How to pick up a mouse

Laboratory mice are routinely handled for husbandry and scientific procedures. Traditionally mice are initially picked up by the base of the tail, sometimes with a hand positioned to support the animal’s body.

Picking up mice by the tail can compromise their welfare and affect scientific outcomes

Research has shown that picking up mice by the tail induces aversion and high anxiety levels, as assessed by a range of measures, which can be minimised by instead using a tunnel or a cupped hand. As well as having animal welfare benefits the research, led by Professor Jane Hurst at the University of Liverpool, has shown that picking up mice by the tail can impact on scientific outcomes, with mice handled by tunnel and cupping methods showing improved performance in behavioural tests compared to traditional tail handling. 

The research has since been replicated by other groups, who have shown that the method of handling can affect physiological parameters and behaviour, including the response to reward.

Here we provide practical tips on non-aversive handling, including a webinar, a video tutorial, and the underpinning evidence base. The FAQs address common misconceptions. 

Summary of research findings 

Using a tunnel or cupped hand to pick up mice causes less anxiety than traditional tail handling. Mice quickly habituate to tunnel handling and can subsequently be restrained by the scruff or tail base for procedures or health and welfare assessments without negating the positive impacts of the non-aversive capture. 

Non-aversive methods do not add time to husbandry or procedures provided staff are adequately trained. The investment in training should be outweighed by the benefits observed with more reliable behavioural and physiological responses in the mice.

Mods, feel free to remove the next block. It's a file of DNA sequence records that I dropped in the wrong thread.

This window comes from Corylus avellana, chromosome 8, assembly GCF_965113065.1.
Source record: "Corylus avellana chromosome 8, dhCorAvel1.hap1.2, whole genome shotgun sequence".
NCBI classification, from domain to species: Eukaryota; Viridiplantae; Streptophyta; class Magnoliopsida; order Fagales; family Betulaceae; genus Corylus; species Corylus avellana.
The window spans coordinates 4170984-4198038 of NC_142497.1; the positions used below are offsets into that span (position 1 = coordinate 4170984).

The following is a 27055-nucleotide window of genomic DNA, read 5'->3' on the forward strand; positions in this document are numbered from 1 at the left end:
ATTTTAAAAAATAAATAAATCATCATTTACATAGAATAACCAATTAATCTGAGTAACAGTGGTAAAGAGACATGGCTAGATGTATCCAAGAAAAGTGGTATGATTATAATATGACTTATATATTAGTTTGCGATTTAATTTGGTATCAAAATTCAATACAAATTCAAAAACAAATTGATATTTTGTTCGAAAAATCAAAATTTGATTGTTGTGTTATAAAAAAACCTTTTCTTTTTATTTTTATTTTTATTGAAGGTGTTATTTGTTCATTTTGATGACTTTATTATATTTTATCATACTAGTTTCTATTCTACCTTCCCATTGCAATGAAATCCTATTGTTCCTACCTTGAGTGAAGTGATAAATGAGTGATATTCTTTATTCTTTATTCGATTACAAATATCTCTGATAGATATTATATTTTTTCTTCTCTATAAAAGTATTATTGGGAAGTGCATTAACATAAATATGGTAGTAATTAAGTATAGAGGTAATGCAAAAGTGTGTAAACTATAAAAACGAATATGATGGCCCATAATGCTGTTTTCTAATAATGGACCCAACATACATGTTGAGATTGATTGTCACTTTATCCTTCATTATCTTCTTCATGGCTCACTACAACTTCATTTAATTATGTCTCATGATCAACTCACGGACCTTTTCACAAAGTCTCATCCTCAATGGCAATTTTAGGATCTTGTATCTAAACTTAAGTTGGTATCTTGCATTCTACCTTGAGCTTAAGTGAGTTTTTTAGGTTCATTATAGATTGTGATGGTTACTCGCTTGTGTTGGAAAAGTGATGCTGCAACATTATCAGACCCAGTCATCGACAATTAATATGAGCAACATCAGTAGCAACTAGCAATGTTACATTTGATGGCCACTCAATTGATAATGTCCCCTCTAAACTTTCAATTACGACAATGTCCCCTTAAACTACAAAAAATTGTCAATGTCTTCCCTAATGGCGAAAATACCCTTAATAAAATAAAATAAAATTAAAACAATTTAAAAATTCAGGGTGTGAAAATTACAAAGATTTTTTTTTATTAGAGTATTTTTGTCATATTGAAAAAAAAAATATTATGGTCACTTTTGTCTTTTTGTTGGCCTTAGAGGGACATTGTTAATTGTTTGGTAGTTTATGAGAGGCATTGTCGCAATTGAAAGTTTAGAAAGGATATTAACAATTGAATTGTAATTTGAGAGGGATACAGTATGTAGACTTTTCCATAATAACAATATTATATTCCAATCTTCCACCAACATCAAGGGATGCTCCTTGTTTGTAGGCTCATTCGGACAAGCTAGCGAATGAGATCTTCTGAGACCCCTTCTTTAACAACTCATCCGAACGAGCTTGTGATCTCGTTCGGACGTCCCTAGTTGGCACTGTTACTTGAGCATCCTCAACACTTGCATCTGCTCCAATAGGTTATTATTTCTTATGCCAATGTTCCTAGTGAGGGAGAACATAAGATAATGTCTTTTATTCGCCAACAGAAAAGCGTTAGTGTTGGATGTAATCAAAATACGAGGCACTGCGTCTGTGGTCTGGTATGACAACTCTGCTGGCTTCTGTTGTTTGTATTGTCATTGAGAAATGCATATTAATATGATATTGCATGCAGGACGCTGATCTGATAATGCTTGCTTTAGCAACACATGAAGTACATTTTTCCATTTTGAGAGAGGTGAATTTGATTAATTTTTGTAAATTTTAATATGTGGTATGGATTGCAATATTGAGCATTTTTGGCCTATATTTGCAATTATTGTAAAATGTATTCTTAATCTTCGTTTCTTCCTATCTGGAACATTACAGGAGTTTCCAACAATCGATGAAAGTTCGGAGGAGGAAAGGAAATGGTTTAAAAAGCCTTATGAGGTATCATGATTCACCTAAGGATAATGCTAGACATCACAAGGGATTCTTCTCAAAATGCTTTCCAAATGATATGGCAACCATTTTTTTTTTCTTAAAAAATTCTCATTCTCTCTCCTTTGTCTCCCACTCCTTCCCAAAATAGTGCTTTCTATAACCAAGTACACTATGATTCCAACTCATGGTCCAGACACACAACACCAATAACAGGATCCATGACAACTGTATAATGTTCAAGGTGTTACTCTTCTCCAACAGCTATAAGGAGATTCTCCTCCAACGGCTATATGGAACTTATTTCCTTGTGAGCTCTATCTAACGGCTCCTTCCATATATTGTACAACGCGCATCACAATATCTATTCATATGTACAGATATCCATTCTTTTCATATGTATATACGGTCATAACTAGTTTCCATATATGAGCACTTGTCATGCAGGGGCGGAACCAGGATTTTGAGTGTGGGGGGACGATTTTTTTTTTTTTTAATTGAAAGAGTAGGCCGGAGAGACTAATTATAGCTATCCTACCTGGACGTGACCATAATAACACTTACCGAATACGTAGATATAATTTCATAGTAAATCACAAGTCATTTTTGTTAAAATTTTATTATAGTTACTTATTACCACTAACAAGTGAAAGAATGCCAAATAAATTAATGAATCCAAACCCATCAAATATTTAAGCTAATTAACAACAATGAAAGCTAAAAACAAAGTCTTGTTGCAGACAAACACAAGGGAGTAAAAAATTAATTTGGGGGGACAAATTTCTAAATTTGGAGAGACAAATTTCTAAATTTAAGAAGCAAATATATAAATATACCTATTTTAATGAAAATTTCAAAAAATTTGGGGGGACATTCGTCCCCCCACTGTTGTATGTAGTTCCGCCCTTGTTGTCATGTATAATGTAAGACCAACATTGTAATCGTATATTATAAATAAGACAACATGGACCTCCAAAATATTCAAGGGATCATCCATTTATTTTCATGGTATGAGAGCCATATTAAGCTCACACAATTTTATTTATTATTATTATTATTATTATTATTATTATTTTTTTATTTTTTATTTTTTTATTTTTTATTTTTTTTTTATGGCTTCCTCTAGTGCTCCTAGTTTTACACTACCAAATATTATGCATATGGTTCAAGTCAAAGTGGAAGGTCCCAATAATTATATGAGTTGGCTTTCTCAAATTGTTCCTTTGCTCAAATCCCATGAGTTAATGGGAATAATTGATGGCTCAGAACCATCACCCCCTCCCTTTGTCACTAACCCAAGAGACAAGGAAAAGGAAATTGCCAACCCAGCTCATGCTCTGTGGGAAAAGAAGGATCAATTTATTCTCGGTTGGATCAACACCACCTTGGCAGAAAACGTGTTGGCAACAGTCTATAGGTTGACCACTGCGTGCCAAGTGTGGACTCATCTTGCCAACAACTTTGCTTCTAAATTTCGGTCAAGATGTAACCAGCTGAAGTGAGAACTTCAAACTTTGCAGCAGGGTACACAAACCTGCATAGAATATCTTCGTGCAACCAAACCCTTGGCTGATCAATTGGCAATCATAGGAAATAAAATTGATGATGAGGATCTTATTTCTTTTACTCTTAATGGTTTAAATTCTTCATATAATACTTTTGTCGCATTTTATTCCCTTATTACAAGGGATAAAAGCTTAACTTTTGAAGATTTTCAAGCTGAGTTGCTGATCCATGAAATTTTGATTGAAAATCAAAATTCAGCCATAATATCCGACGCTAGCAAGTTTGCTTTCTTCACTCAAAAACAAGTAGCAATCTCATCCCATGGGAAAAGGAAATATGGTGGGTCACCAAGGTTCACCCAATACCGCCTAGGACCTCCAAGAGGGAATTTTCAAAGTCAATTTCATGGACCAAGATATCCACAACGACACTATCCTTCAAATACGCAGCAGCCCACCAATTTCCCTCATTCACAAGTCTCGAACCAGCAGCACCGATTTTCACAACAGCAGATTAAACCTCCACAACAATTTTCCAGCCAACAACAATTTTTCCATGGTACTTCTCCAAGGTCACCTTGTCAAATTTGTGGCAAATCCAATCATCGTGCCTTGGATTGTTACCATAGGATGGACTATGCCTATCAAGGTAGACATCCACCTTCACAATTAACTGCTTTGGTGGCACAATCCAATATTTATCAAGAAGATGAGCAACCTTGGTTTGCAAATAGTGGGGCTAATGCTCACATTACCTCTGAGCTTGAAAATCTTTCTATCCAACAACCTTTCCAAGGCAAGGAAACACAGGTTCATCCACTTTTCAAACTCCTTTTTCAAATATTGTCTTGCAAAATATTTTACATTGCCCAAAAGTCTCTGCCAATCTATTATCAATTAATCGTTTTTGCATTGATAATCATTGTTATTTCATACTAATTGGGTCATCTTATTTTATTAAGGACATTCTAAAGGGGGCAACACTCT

Who funded the research?

The original research by Professor Hurst was funded by the BBSRC and the NC3Rs. It won the 2010 NC3Rs 3Rs Prize. Mr John Waters, the animal technician who supported the research, won the 2017 IAT Andrew Blake Tribute Award and was named Outstanding Technician of the Year at the 2020 THE Awards. Professor Hurst was awarded an OBE for services to animal welfare in the 2020 New Year Honours list.

View our video tutorial on the refined mouse handling methods.
Read answers to frequently asked questions about tunnel and cup handling.
Hear from champions based at facilities around the UK who have successfully implemented non-aversive mouse handling methods.
Request copies of our mouse handling poster for display in your facility.
Read the underpinning research and related papers.
Tips and strategies for rolling out the refined handling methods in your facility.
Download short video clips for use in in-house training.
Professor Jane Hurst describes the evidence supporting refined handling techniques and practical tips for implementation.